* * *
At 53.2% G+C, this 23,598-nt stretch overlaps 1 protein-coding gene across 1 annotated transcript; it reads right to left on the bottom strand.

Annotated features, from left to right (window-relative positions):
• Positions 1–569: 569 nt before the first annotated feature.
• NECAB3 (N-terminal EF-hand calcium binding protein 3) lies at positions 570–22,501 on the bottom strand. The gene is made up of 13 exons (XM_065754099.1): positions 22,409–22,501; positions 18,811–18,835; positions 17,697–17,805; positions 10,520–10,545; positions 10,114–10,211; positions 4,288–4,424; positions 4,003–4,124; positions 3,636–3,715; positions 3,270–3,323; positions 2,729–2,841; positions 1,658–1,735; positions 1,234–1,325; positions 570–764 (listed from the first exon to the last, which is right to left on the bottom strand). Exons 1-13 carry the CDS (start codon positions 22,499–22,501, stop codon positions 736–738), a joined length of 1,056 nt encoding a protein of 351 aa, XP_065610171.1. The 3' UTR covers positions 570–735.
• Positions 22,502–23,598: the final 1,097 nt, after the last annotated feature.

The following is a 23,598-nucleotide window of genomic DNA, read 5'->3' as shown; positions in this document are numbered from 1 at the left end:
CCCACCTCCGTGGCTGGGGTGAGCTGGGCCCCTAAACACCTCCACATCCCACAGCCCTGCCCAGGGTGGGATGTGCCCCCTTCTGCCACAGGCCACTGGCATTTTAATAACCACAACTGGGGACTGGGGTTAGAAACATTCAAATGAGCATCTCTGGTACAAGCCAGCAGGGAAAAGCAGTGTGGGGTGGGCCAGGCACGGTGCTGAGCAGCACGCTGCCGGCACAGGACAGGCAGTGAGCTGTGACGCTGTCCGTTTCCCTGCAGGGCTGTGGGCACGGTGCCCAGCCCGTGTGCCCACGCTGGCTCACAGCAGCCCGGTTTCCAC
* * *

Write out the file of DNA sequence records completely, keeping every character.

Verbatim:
At 53.2% G+C, this 23,598-nt stretch overlaps 1 protein-coding gene across 1 annotated transcript; it reads right to left on the bottom strand.

Annotated features, from left to right (window-relative positions):
• Positions 1–569: 569 nt before the first annotated feature.
• NECAB3 (N-terminal EF-hand calcium binding protein 3) lies at positions 570–22,501 on the bottom strand. The gene is made up of 13 exons (XM_065754099.1): positions 22,409–22,501; positions 18,811–18,835; positions 17,697–17,805; positions 10,520–10,545; positions 10,114–10,211; positions 4,288–4,424; positions 4,003–4,124; positions 3,636–3,715; positions 3,270–3,323; positions 2,729–2,841; positions 1,658–1,735; positions 1,234–1,325; positions 570–764 (listed from the first exon to the last, which is right to left on the bottom strand). Exons 1-13 carry the CDS (start codon positions 22,499–22,501, stop codon positions 736–738), a joined length of 1,056 nt encoding a protein of 351 aa, XP_065610171.1. The 3' UTR covers positions 570–735.
• Positions 22,502–23,598: the final 1,097 nt, after the last annotated feature.

The following is a 23,598-nucleotide window of genomic DNA, read 5'->3' as shown; positions in this document are numbered from 1 at the left end:
CCCACCTCCGTGGCTGGGGTGAGCTGGGCCCCTAAACACCTCCACATCCCACAGCCCTGCCCAGGGTGGGATGTGCCCCCTTCTGCCACAGGCCACTGGCATTTTAATAACCACAACTGGGGACTGGGGTTAGAAACATTCAAATGAGCATCTCTGGTACAAGCCAGCAGGGAAAAGCAGTGTGGGGTGGGCCAGGCACGGTGCTGAGCAGCACGCTGCCGGCACAGGACAGGCAGTGAGCTGTGACGCTGTCCGTTTCCCTGCAGGGCTGTGGGCACGGTGCCCAGCCCGTGTGCCCACGCTGGCTCACAGCAGCCCGGTTTCCAC